# Rare decay puts Standard Model on the spot

17 March 2017

The decay rate of the B0s meson to two muons is a flagship measurement in flavour physics. It is extremely rare and well predicted in the Standard Model (SM), with a branching fraction of (3.65±0.23) × 10–9. It proceeds via a loop diagram that involves the heaviest known particles: the Z and W bosons and the top quark. Any unknown heavier particles that exist are likely to also contribute to this decay, which makes it a very sensitive probe of physics beyond the SM. After three decades of unsuccessful searches, the observation of the decay was first announced in a joint paper in Nature in 2015 by the CMS and LHCb collaborations using LHC data from Run 1.

Recently the LHCb collaboration reported an improved analysis of this decay with data from 2015 and 2016 added to the Run-1 sample. Work during the long shutdown allowed significant improvements to be made in background rejection, which increased the experiment᾿s sensitivity. The B0s → μ+μ peak is clearly visible in the resulting mass plot, with a small bump possibly due to the B0 meson to its left (see figure, top). The significance of the former is 7.8σ, corresponding to the first observation of this decay by a single experiment. At just 1.6σ, the B0 peak is not significant.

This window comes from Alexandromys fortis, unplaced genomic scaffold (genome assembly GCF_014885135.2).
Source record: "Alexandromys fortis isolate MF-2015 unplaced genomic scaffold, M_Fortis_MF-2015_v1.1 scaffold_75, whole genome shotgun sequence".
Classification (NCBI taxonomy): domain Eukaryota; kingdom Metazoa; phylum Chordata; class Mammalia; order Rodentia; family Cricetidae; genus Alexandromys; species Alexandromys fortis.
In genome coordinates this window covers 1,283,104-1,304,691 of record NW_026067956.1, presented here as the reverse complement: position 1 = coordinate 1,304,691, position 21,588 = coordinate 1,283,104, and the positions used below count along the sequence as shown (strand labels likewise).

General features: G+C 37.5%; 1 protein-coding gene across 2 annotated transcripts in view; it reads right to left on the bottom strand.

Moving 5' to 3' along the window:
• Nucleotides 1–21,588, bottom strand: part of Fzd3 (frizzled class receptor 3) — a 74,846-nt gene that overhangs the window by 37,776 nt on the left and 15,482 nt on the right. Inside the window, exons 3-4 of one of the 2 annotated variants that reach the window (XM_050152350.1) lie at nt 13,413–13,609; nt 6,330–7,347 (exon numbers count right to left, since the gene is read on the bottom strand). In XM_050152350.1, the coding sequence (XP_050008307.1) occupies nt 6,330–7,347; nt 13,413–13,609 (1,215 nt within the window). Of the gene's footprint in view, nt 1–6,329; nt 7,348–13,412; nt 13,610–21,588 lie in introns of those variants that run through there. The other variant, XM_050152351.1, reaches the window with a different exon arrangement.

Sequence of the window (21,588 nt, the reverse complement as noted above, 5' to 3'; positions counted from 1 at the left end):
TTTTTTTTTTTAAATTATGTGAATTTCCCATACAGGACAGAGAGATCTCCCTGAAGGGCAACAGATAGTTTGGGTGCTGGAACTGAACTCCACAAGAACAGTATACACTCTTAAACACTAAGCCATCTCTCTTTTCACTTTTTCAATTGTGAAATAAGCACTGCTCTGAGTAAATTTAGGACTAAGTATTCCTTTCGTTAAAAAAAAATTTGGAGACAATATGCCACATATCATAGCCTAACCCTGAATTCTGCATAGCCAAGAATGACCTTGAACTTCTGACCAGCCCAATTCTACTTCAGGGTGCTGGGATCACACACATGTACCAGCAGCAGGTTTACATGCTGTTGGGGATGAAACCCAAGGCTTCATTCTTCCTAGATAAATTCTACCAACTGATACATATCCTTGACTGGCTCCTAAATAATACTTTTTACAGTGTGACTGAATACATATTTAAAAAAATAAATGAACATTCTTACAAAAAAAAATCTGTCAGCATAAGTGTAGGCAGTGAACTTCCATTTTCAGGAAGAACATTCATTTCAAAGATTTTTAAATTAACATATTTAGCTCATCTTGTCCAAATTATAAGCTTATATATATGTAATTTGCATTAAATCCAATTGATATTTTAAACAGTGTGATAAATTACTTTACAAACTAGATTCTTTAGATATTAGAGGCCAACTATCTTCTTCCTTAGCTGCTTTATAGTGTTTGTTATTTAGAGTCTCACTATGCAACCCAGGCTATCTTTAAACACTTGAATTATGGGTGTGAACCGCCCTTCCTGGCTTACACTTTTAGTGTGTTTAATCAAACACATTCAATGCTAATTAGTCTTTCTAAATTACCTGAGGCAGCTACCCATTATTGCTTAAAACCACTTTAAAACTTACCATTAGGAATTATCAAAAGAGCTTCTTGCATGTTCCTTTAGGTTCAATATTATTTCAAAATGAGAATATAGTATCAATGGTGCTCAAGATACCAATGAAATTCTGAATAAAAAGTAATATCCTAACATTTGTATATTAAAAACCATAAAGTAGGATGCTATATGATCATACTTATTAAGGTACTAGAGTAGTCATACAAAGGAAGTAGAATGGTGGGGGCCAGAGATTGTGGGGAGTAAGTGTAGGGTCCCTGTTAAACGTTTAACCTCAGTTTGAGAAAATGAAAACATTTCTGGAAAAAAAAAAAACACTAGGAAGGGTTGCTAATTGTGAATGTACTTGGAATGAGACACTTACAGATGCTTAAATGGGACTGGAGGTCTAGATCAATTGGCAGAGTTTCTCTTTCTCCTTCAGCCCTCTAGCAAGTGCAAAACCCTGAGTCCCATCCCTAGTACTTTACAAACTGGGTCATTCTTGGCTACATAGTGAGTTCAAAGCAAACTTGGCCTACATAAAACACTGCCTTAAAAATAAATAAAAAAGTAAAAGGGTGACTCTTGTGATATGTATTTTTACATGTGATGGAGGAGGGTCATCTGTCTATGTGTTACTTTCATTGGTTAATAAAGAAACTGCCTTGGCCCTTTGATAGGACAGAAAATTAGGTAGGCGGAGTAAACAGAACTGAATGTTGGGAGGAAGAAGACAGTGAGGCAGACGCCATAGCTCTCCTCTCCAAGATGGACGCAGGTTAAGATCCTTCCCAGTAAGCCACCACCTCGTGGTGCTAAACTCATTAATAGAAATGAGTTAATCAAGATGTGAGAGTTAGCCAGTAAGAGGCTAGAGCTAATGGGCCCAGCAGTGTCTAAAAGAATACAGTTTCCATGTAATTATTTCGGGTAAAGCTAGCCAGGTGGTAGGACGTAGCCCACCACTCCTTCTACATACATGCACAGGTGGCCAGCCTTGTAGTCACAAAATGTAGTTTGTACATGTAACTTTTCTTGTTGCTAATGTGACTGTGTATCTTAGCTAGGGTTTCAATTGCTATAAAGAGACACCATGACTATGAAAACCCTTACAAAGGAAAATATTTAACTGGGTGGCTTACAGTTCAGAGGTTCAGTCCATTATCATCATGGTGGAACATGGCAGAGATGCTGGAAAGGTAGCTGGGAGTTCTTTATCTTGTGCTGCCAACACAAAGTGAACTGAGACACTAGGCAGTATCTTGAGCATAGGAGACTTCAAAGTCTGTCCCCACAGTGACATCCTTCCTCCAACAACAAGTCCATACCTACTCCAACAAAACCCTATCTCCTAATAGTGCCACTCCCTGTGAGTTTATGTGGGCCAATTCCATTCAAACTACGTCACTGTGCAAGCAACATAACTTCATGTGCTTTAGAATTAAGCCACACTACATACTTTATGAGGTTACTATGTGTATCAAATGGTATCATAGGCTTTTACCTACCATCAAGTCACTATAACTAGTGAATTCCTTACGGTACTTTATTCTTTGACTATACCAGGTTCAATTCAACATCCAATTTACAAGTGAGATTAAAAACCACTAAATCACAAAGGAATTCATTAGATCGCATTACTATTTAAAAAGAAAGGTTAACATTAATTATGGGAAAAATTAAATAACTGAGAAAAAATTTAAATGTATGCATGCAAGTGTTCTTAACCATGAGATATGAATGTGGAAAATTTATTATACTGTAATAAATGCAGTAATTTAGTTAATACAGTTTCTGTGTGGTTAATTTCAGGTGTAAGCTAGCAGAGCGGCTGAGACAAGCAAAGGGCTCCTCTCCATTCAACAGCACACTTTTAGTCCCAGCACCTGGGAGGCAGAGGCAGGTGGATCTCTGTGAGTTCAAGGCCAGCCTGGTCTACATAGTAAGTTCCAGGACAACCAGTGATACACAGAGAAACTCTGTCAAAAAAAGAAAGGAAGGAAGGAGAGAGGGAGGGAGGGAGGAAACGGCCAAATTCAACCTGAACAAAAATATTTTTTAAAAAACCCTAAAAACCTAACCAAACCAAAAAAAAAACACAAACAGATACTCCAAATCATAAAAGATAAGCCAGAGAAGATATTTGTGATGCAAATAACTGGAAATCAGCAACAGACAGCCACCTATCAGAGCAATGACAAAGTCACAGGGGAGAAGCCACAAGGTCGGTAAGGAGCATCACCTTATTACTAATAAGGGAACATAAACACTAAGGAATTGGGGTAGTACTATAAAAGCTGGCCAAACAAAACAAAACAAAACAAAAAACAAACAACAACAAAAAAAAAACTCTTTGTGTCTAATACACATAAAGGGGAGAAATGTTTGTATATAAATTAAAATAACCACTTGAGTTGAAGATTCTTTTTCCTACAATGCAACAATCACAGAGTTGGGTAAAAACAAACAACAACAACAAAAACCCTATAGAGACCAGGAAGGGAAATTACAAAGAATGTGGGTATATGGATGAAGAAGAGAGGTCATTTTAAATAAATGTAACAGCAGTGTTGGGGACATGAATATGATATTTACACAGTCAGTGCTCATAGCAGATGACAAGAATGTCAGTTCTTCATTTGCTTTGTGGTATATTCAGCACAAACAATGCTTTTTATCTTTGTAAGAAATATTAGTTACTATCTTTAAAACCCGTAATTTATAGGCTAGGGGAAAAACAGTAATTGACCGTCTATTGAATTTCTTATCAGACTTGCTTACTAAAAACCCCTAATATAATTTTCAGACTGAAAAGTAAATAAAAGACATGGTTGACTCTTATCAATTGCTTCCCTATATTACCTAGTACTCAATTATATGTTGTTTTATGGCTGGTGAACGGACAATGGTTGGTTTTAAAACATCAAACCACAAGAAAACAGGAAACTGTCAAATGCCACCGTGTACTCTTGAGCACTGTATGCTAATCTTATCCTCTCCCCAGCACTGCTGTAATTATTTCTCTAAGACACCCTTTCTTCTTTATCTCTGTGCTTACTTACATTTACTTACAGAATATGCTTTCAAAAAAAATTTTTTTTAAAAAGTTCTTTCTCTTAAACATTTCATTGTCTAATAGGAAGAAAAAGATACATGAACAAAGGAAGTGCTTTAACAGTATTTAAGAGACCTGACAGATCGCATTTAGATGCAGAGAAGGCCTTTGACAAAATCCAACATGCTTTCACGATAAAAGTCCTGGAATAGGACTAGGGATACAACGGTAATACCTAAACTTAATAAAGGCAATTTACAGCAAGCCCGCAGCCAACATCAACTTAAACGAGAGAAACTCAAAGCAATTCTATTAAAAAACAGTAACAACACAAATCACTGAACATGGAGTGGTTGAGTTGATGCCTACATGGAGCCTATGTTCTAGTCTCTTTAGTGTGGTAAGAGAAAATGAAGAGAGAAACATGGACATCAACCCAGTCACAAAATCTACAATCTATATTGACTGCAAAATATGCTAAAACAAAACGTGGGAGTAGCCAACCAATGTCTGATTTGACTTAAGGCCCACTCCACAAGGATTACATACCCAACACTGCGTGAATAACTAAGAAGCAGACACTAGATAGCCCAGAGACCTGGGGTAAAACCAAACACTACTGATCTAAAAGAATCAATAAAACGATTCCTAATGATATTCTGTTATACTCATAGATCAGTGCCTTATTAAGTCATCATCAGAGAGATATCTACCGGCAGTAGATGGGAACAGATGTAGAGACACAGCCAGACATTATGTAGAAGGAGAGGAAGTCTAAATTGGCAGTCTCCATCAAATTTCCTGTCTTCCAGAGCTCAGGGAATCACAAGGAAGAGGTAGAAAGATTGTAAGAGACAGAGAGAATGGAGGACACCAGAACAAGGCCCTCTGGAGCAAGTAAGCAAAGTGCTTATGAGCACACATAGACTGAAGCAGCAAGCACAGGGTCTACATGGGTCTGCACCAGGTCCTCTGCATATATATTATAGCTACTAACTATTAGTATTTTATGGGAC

Using the well-known decays B0→ K+π and B+→ J/ψK+ to calibrate and normalise the efficiencies, the B0s → μ+μ branching fraction is measured to be (3.0±0.6) × 10–9, which is the most precise measurement to date. Although consistent with the SM, the experimental precision still has to improve before it matches the present theoretical accuracy.

For the first time, LHCb also measured the effective lifetime of the B0s → μ+μ decay. The Bs meson system has much in common with that of the K0 meson, in that it exhibits a heavier long-lived state and a lighter shorter-lived state. Only the former is allowed to decay into μ+μ in the SM, but that may not be the case in other scenarios. The contributions of the two states can be disentangled by fitting a single exponential to the lifetime distribution (figure, below). The fitted effective lifetime is consistent within 1σ with the hypothesis of only the heavier state contributing, and within 1.4σ of the opposite. While this result does not yet tell us anything about new physics, it allows the sensitivity to be extrapolated to larger data samples. With the 300 fb–1 integrated-luminosity target of the LHCb phase-II upgrade, the two states could be disentangled at the 5σ level and thus provide a new and important test of the SM.